I am starting to swear less and last week's trauma is beginning to fade away. So I decided to record my thoughts, not necessarily in chronological order regarding a somewhat unusual experience, at least for me. (See previous post.)
Aren't ambulances a surprisingly bumpy ride. I swear my old Mosvich had better springing. And aren't A and E (Accident and Emergency) places high tech. I couldn't believe all those individuals sitting in front of computer screens. What a contrast from the old style places you went into to be put back together when you (me) were unceremoniously dumped off your motor bike all those years ago. I was slow on the uptake regarding what was going off in general; nothing new there then. The hospital is massive (five floors) and I had become part of the system. I progressed from A and E to was it Triage and thence M and something or other. I had no idea as to what floor I was occupying at any one time. Being seemingly labelled 'Nil by Mouth' for ever more was not amusing; neither was being hooked up to machines that were repetitiously noisier than the Indesit washing machine my wife was given as a wedding present in 1970. Plus it bleeped incessantly, presumably no one else could hear it. (I gave it a good push once to distance it from myself. I forgot I was attached to it!)
Make no mistake, the NHS could not operate without its workers from overseas, Queens English or no Queen's English. But should I really have smiled when an enquiry as to whether a patient had slippers was misinterpreted as to whether a patient has syphilis. But the thing that struck me most was the sheer surreal nature of the whole experience.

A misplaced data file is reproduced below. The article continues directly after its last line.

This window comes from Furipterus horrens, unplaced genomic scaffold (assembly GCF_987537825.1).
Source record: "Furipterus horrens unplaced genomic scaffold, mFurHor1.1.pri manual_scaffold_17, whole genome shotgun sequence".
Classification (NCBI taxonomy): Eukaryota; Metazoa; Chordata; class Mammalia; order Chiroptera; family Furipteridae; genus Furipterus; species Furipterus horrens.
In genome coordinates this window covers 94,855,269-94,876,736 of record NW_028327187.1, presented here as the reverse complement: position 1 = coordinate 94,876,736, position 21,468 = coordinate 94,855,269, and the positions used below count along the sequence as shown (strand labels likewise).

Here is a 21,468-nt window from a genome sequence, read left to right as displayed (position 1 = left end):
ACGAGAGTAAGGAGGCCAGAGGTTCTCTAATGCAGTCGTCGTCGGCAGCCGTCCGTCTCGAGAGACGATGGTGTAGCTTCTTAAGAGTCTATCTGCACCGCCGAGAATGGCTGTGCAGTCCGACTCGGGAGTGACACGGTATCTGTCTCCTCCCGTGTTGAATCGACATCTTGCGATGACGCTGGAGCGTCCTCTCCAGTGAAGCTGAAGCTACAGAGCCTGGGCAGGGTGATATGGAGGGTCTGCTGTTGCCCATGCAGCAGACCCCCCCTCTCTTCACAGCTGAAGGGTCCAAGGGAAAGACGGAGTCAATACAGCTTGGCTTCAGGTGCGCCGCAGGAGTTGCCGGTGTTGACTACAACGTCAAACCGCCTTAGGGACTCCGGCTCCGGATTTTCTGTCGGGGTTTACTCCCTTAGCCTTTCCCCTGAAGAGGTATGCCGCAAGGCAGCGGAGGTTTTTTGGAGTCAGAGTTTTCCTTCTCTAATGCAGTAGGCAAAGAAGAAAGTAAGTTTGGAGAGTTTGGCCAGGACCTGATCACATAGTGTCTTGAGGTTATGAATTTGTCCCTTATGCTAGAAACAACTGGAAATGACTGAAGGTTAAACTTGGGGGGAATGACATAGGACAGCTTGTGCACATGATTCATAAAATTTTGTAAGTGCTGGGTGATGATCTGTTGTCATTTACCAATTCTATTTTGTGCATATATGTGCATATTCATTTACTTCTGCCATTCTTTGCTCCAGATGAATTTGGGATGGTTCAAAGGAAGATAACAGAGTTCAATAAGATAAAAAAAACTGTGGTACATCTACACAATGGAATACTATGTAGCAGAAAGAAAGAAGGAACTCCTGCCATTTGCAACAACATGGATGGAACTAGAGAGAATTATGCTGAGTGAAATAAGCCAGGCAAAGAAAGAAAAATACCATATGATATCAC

You are no longer in control of yourself. You are seemingly in control of nothing. Everything is done for you, by others. I couldn't get over the feeling of lack of personal control. ( At one stage I was within minutes of being 'released' until a doctor decided otherwise.) The programme 'The Prisoner' constantly visited my consciousness yet I am not really conversant with the programme at all. I was never in any physical pain, just a constant overwhelming feeling of no longer being here, being 'me'. Talk about 'a journey round one's head'. I have never 'thought thoughts' so much for many a year. For the first time since leaving college in 1974 I recalled Descartes 'I think, therefore I am.' How bizarre is that. I didn't 'get religion' during my brief stay. but I did get a much better idea of my sheer unimportance in the big wide world. Long overdue some may say.
Met some remarkable people; took away some interesting memories. Where else but a NHS hospital would you meet a Buddist, (named Bewan if I remember right) who visits patients in A and E every Tuesday and Thursday. What a lovely, lovely smile you had. And where else would you be led via the hand by security when you were hopelessly lost having wandered from the ward in a moment of supreme boredom on night three or was it four. (I'm not senile chaps, just a silly old septuagenarian with no sense of direction.) And not learning too fast either. Did exactly the same in the local Westfields Shopping Centre. Come to think of it, perhaps senility beckons after all.
A strange week, and do you know something, I wouldn't have missed it for the world. We must do it again. How about in another thirty years time.